Amyloidosis is a multi-system disease, making diagnosis challenging. In this informative patient guide, the American Society of Nuclear Cardiology (ASNC) discusses common symptoms, types of amyloidosis, red flags to be aware of, diagnostic tests and available treatment options.
Multi-systemic diseases such as amyloidosis are not only complex to diagnose, but also complex in the treatment and ongoing patient care. It takes a village. In this seminal piece, the American College of Cardiology (ACC) provides an Expert Consensus Decision Pathway on Comprehensive Multidisciplinary Care for the Patient With Cardiac Amyloidosis. An absolute must-read for cardiologists and other specialties such as neurology, gastroenterology, nephrology and hematology.
Historically it has been thought that the majority of elderly cardiomyopathy patients diagnosed with amyloidosis, ATTR-CM, transthyretin amyloid cardiomyopathy, suffered from wild-type, a non-genetic version of the disease that most commonly affects but is not exclusive to men over seventy years of age. A study in the UK conducted from January 2010 through August 2022 was conducted to determine whether this was true. Here we summarize their fascinating findings.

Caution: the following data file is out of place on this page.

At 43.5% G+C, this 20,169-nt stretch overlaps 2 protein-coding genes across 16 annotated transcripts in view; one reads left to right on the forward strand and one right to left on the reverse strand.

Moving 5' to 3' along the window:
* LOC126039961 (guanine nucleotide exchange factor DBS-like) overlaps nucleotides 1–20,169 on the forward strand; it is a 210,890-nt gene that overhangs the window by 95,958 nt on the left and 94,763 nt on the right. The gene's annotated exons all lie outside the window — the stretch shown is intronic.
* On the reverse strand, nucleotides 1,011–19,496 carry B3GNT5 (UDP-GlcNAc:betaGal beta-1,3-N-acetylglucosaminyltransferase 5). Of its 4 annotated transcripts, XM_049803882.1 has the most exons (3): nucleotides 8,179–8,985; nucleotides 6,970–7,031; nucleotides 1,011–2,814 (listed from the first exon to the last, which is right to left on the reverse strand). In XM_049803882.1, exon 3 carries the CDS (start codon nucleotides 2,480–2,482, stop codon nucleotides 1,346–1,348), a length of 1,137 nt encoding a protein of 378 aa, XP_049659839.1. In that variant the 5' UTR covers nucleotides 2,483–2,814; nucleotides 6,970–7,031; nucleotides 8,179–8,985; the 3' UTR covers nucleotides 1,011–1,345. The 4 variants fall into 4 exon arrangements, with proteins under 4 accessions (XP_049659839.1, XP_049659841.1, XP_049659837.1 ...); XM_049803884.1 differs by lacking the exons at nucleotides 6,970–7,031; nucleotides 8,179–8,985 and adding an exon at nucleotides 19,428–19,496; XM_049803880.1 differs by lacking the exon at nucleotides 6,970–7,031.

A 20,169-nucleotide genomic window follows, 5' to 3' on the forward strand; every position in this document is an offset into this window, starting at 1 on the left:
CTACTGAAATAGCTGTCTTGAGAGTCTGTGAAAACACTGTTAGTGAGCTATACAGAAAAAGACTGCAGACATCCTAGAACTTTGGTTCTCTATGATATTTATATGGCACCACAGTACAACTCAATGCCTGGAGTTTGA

In the amyloidosis community, we are quickly learning that carpal tunnel syndrome can be one of the earliest symptoms/indicators of amyloidosis, sometimes presenting up to a decade before diagnosis. In addition, it is suspected that amyloidosis is not as rare as we once thought. Interestingly, carpal tunnel release surgery is helping to illustrate just that.
Neuropathy, also known as peripheral neuropathy, is a broad term that is used to describe damage to the nerves outside of the brain and spinal cord. There are over 100 types of peripheral neuropathy that can be classified into four categories, with each type having their own symptoms and prognosis. In this article, we’ll discuss the types of peripheral neuropathy and its connection to amyloidosis.